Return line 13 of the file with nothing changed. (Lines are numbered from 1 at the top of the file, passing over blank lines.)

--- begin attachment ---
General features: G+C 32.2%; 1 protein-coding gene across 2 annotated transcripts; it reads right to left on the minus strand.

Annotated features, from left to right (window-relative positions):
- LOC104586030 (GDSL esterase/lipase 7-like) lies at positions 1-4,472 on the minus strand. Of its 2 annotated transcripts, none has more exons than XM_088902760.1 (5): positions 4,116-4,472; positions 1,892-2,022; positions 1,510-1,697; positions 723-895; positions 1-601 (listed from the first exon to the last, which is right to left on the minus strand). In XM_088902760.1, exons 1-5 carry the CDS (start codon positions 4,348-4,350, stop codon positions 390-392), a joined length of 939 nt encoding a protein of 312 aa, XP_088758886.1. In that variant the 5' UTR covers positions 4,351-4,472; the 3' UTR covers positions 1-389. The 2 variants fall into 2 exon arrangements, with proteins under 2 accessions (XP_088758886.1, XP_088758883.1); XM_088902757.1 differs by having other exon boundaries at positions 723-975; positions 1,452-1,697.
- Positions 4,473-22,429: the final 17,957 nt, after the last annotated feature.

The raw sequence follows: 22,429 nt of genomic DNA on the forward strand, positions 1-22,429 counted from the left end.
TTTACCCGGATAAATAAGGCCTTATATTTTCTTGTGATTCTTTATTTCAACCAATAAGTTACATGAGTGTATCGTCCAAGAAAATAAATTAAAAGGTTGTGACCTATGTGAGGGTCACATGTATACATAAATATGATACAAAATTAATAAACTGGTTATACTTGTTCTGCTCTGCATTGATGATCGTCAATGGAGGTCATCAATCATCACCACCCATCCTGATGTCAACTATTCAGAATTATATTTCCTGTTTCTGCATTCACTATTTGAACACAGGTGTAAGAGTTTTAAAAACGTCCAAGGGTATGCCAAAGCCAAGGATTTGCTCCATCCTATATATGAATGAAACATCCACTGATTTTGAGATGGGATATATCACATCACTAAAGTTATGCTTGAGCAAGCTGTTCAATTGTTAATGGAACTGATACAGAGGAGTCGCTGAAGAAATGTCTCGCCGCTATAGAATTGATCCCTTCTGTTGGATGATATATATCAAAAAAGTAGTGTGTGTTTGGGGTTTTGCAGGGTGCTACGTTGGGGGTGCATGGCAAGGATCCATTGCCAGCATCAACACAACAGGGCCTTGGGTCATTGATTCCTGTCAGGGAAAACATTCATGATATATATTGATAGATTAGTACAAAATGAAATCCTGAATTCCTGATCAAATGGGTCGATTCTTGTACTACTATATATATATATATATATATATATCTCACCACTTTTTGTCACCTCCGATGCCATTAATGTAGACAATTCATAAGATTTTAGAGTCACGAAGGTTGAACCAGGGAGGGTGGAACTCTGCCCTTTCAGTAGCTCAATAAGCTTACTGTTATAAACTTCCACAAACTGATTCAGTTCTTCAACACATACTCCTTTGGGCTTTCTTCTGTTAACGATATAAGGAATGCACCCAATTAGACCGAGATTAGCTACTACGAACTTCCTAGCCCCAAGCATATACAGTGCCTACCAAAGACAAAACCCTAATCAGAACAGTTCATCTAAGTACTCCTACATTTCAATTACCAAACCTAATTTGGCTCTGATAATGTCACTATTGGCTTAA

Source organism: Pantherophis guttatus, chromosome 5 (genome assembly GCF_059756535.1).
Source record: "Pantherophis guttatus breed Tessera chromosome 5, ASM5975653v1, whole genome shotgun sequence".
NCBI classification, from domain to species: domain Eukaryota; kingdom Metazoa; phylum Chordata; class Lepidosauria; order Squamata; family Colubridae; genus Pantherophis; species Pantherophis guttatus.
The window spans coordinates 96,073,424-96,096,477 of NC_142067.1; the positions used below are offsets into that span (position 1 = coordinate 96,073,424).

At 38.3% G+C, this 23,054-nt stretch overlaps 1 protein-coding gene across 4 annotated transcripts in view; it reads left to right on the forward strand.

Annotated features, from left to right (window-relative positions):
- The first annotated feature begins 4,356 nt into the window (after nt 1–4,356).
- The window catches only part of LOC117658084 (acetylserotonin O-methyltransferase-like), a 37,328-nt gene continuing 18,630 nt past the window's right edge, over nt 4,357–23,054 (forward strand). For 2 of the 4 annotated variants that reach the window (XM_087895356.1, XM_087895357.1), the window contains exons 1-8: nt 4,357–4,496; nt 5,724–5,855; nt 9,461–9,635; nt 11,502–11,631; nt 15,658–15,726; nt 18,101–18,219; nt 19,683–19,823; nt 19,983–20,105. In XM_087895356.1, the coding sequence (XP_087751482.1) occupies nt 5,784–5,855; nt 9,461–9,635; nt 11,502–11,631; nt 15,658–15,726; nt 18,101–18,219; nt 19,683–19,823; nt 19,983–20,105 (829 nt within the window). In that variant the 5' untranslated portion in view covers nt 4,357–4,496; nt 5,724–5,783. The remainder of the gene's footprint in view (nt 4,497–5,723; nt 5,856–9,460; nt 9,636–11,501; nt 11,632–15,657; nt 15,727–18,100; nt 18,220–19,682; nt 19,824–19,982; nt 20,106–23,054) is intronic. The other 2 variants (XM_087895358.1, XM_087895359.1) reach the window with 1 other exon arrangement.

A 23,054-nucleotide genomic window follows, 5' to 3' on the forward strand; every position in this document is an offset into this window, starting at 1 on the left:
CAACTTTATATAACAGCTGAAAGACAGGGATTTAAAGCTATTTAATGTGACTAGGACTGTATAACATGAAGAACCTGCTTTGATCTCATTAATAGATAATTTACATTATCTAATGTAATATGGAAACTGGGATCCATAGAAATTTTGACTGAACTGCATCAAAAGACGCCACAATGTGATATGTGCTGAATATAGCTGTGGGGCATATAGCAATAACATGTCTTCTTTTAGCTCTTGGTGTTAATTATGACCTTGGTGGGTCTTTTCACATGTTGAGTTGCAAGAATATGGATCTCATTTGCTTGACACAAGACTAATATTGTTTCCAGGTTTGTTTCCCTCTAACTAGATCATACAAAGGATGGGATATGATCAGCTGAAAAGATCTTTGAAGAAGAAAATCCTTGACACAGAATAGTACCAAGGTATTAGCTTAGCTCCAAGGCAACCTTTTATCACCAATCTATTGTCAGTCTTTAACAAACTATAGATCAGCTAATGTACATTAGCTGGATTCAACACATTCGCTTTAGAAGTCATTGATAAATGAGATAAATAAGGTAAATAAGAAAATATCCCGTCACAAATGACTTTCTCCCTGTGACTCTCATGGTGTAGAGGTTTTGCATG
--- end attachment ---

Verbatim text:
- The first annotated feature begins 4,356 nt into the window (after nt 1–4,356).